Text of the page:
and if you fix your attitude you can ride along with me.
The reason Gary Klein designed the first fat tubed aluminum bike is because - as a big rider - he felt that he was losing sprints in races due to the steel frame flexing too much when he was putting the hammer down. He theorized that fatter tubes would help prevent that flex, but that steel ones would be too heavy. Thus the modern aluminum frame came into existence.
The early ones were made of straight gauge aluminum tubing and had a rough ride - folks were comparing them to equivalently priced double butted steel frames so they came out as very rough by comparison. The ride was roughly equivalent to a straight gauge steel frame - unforgiving. As manufacturers learned how to manipulate aluminum tubing, introducing double butted and gradually tapering tubesets, the ride greatly improved. My compact framed Klein Q Race offers nearly as soft a ride as my Trek Domane - without the addition of the frame decoupler.
So, if you want a bike that offers a compliant ride don't concentrate on the frame material but dig deeper to learn about the construction and design. One hint, cheaper bikes tend to not have the better riding frames. The manufacturer cut corners in order to offer it that cheaply and usually the corners cut are in frame design and construction.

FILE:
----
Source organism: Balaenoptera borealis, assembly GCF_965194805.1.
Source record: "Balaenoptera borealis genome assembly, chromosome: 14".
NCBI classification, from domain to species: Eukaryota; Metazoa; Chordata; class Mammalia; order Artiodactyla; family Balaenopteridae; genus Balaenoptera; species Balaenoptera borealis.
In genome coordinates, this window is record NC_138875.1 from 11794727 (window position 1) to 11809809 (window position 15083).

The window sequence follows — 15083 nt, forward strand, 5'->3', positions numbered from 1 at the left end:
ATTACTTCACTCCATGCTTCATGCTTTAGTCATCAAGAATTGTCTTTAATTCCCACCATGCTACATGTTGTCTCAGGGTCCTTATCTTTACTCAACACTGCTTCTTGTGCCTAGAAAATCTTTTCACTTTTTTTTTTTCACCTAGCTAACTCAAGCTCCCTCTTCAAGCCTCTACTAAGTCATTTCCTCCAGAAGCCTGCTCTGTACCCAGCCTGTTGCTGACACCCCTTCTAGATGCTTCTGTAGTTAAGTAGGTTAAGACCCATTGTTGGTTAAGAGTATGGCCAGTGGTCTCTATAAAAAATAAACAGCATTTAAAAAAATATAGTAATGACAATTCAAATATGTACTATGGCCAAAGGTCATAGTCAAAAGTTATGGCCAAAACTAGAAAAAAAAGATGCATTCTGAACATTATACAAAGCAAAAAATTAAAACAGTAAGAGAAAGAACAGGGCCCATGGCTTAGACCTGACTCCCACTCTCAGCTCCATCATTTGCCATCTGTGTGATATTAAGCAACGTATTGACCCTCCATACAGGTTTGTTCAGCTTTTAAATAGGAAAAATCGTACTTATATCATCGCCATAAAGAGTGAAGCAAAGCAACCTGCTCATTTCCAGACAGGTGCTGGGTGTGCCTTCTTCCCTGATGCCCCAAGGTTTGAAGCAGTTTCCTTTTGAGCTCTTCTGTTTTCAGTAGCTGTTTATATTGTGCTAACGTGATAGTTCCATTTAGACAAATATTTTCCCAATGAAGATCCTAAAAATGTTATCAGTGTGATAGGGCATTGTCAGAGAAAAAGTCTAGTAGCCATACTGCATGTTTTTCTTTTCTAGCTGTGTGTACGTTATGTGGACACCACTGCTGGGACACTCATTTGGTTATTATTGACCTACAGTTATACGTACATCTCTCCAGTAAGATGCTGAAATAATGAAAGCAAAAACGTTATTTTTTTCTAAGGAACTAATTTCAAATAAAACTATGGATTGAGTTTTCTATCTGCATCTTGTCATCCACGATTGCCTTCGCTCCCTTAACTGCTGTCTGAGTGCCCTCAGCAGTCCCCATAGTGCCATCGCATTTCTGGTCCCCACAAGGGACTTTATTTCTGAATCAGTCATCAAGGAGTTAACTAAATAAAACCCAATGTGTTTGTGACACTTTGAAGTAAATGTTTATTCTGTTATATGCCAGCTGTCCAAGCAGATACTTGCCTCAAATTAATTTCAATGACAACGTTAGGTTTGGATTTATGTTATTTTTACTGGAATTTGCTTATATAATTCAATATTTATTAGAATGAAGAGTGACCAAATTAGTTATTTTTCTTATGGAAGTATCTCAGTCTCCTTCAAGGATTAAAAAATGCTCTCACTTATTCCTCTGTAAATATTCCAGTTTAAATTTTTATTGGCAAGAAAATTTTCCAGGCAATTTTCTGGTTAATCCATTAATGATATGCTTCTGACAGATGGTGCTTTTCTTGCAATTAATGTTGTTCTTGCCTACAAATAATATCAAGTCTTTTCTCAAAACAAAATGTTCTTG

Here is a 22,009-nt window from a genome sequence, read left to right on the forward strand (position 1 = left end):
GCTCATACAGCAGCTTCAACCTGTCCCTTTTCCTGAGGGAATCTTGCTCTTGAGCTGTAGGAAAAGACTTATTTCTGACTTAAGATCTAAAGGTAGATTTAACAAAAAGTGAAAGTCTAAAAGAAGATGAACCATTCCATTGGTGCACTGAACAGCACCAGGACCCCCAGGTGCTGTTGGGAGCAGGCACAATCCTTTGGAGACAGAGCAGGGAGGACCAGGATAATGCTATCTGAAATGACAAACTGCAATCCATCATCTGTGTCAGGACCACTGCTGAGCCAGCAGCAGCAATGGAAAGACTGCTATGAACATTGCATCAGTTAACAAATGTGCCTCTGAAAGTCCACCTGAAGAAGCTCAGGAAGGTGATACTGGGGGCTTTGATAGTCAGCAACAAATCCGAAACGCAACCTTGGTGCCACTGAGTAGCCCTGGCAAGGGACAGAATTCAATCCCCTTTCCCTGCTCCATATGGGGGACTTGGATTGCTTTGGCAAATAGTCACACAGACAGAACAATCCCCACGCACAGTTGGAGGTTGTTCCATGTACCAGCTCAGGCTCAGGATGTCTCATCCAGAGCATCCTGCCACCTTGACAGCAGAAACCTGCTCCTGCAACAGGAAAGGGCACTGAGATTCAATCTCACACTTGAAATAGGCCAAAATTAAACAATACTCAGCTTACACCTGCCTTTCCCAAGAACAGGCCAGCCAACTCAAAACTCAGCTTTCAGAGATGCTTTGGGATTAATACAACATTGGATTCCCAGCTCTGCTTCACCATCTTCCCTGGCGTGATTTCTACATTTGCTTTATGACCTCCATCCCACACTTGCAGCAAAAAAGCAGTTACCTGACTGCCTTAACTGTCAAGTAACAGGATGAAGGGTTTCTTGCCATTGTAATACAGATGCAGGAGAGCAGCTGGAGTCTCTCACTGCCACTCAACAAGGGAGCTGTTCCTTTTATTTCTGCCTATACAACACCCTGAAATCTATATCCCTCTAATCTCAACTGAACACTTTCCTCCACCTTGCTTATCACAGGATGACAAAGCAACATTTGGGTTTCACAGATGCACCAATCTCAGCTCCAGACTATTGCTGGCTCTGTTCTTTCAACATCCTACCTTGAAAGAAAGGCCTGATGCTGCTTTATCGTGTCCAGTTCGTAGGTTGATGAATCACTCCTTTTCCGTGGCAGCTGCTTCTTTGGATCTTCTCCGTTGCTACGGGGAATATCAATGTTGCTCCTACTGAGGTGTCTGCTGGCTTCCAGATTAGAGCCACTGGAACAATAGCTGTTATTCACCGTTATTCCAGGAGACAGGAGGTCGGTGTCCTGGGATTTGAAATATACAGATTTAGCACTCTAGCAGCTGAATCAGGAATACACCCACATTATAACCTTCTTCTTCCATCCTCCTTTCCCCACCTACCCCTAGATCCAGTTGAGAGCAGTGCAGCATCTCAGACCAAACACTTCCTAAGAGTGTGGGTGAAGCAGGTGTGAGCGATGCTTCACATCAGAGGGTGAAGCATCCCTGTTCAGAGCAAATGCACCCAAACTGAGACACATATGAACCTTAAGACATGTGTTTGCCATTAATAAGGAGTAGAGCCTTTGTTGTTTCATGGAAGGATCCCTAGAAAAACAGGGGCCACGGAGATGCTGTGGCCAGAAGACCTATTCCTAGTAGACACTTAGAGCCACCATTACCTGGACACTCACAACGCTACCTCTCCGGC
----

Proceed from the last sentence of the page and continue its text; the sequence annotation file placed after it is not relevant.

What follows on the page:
Life is short... enjoy the ride.
Speaking in broad generalities (and not knowing anything specific about either of these choices), I would suggest that a cheap steel frame is likely to last longer than a cheap aluminum frame. And, BTW, I own a Cannondale.....
I'm upping my standards;
steel vs aluminum........
While frame material can certainly make a difference, you experience the ride through the way it is transferred through the bike to you via contact points. Tires, wheels, fork, bars, tape, saddle, shorts, shoes, gloves and the road surface all play a part in how the bike feels.
Nothing in all the world is more dangerous than sincere ignorance and conscientious stupidity. - MLK
Get the one that takes the largest tires.
I was talking about the quality of the ride, not the longevity. A cheap frame, steel or aluminum, is not going to offer a great ride. Buying one with the clearance for fat tires would help, as those tires will soften the pavement shock at least - though there is more to a great ride than that.